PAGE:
finland

Finlandia: Reasons Why Finland is Better than U.S. in Education Systems

Europa/Finlandia/Noviembre de 2016/Autora: Julia Ramirez/Fuente: University Herald

RESUMEN: En todo el mundo, Finlandia es considerada como un país innovador en términos de su sistema educativo y los resultados de su innovación. A diferencia de Estados Unidos, impulsado por No Child Left Behind y Common Core, que obliga a los estudiantes del tercer al octavo grado a tomar pruebas anuales estandarizadas para supervisar su desempeño, en Finlandia sólo tienen una prueba estandarizada durante toda la educación primaria y secundaria. Pasi Sahlberg, profesor y ex director general del Ministerio de Educación de Finlandia, dijo que a los estudiantes finlandeses se les pregunta frecuentemente por cuestiones relacionadas con su capacidad para lidiar con problemas relacionados con la dieta, las drogas, la ética, la pérdida de un empleo, las cuestiones políticas, la violencia, las guerras Y otras cuestiones sociales. Estas cuestiones amplían sus ideas sobre conocimientos y habilidades multidisciplinares.Según la Organización de Cooperación y Desarrollo Económicos (OCDE), los estudiantes finlandeses pasan menos tiempo en su tarea. Sobre la base de un estudio de 2014 de los jóvenes de 15 años en todo el mundo por la OCDE, en promedio, alrededor de 2,8 horas en siete días son gastados por los estudiantes finlandeses en la tarea. Esto está en contraste con los estudiantes americanos que pasan 6.1 horas por semana en la tarea. Además, los programas de licenciatura, maestría y doctorado son completamente gratuitos en Finlandia. A diferencia de los estudiantes estadounidenses que enfrentan problemas debido a la deuda de préstamos estudiantiles, los estudiantes finlandeses persiguen sus objetivos de educación superior sin preocupaciones.

Across the globe, Finland is considered as an innovative country in terms of its education system and the results of its innovation.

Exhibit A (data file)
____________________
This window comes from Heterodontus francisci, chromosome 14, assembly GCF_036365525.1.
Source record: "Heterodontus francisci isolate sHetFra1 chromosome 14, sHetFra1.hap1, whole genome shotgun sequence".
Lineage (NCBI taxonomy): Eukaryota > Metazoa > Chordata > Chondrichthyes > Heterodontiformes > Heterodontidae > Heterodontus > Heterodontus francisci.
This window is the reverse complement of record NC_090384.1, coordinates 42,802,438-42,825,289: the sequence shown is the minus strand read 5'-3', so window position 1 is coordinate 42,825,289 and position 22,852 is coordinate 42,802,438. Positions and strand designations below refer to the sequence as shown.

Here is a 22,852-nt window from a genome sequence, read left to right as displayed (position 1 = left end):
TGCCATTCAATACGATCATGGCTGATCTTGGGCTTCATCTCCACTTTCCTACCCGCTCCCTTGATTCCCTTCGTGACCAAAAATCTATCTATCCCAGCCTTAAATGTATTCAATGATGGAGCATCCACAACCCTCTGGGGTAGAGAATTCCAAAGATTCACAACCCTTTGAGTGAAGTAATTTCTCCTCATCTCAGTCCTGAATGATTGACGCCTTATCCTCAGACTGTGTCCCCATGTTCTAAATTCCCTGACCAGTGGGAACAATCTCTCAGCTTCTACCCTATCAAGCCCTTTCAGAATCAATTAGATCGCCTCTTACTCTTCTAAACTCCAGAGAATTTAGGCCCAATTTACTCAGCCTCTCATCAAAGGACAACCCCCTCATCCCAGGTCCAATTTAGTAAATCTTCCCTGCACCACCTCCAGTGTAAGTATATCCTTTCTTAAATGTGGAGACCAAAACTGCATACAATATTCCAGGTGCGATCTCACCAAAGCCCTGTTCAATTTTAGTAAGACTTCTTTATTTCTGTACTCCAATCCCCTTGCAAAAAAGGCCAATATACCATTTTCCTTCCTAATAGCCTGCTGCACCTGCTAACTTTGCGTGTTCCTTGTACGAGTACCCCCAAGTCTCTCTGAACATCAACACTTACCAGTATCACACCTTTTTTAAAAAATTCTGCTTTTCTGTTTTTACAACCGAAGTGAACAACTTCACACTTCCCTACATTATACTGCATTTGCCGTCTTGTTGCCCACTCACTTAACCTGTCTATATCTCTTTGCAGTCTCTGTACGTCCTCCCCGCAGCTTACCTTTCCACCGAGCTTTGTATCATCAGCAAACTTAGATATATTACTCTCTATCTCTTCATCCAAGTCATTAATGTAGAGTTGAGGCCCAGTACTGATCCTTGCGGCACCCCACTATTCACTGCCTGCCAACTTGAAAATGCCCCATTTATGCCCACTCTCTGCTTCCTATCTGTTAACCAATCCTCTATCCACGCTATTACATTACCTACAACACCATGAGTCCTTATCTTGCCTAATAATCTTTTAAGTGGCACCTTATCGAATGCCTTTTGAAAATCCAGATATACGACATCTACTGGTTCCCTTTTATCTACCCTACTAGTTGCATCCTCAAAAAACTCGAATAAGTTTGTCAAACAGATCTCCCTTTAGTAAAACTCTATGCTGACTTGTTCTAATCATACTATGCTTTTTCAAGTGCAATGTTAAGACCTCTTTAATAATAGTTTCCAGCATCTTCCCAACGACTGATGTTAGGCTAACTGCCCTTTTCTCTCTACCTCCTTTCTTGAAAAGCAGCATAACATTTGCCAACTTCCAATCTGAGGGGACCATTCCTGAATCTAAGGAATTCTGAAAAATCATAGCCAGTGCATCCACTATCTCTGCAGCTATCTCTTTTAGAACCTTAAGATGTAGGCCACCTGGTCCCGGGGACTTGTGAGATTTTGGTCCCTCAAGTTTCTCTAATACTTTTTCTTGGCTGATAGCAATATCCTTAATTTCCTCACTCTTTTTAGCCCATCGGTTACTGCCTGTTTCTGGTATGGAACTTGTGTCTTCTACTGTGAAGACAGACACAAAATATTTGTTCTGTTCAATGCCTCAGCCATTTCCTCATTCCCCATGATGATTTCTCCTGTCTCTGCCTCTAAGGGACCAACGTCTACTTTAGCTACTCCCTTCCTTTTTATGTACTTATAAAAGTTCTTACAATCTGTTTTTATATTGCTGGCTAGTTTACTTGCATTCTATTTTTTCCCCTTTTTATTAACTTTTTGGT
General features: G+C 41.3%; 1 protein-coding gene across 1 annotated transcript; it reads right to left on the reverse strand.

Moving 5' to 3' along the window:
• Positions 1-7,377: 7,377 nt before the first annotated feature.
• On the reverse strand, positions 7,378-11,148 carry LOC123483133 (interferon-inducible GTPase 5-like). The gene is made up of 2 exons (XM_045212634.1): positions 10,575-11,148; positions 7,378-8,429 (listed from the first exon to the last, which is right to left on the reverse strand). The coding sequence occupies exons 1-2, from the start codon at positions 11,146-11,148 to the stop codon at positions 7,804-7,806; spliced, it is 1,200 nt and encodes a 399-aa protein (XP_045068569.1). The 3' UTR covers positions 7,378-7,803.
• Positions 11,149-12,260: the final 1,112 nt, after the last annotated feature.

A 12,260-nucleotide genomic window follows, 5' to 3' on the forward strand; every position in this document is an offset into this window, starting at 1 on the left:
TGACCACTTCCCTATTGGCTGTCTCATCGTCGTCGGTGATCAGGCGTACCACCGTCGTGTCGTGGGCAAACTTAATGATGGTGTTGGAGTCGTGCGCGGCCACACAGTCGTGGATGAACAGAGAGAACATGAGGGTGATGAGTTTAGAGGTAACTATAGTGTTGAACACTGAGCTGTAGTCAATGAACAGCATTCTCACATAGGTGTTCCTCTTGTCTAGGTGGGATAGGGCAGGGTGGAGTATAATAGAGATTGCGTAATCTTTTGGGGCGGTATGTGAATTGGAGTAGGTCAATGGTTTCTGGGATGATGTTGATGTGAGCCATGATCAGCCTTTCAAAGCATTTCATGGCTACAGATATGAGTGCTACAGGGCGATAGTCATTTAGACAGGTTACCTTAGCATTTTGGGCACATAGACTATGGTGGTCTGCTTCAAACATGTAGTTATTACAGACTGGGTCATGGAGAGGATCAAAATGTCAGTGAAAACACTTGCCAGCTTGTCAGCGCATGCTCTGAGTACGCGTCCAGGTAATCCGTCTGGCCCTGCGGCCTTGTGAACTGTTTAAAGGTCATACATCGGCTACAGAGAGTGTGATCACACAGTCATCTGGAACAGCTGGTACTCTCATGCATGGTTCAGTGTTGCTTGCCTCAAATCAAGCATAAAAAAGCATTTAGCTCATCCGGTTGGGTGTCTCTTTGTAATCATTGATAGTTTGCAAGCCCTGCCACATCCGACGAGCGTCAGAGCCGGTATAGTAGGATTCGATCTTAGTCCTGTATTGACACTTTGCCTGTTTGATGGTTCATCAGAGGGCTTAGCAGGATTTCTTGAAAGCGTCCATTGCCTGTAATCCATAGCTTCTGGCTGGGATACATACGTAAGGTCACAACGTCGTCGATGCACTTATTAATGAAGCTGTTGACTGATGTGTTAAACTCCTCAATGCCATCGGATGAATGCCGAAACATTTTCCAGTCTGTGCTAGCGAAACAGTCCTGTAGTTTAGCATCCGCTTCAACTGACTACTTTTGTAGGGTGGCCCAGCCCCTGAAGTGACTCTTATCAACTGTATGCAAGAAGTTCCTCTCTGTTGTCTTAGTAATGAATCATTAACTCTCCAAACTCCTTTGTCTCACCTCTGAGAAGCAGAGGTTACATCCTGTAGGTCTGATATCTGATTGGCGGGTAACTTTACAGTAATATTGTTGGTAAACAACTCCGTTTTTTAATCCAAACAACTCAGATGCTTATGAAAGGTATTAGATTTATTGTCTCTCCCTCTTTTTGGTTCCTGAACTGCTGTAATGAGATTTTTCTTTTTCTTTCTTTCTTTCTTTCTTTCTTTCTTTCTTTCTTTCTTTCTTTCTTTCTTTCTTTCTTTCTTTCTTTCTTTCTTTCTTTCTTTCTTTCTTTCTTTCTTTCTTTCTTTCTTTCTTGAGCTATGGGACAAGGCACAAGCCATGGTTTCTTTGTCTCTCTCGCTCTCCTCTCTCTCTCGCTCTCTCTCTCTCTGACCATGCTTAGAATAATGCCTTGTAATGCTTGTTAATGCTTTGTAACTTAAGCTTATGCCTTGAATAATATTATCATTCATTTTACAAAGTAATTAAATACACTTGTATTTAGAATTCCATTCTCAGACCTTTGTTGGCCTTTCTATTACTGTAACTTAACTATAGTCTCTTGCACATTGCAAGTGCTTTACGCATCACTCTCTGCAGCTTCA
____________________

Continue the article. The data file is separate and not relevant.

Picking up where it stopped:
On the Program for International Student Assessment (PISA) which serves as a significant instrument in measuring education systems worldwide, Finland is consistently one of the highest performing developed countries.

Despite of dropping in the ranking to 12, Finland is still higher than US ranking of 36 in the recent PISA ranking, as reported by Business Insider.

Unlike US, which is driven by No Child Left Behind and Common Core that mandates students in third through eighth grade to take annual standardized tests to monitor their performance, in Finland they only have one standardized test during the entire primary and secondary schooling.

Recently, the president of the largest teachers union in New York, Karen Magee, encouraged parents to boycott standardized tests.

While the National Matriculation Examination, Finnish Test, being taken at the end of high school and graded teachers does not include controversial or complex topics.

Pasi Sahlberg, a professor and former director general at the Finland Ministry of Education, said that Finnish students are regularly asked by questions related with their ability to cope with issues regarding dieting, drugs, ethics, losing a job, political issues, violence, wars and other social issues. These issues expand their ideas on multidisciplinary knowledge and skills.

According to the Organization of Economic Co-operation and Development (OECD), Finnish students spend less time on their homework. Based on a 2014 study of 15-year-olds across the globe by the OECD, on average, about 2.8 hours in seven days are spent by Finnish students on homework. This is in contrast with American students who spend 6.1 hours per week on homework.

Moreover, bachelor degree programs, master and doctoral programs are completely free in Finland. Unlike American students facing problems due to student loan debt, Finnish students pursue their higher education goals without any worries.

In Finland, teaching is considered as s the most revered professions with a relatively high barrier entry. According to OECD data, teachers are paid slightly more in Finland; average teacher in US makes about $41,000 a year while in Finland they make $43,000 a year.

Fuente: http://www.universityherald.com/articles/50653/20161120/reasons-why-finland-better-u-s-education-systems.htm

 

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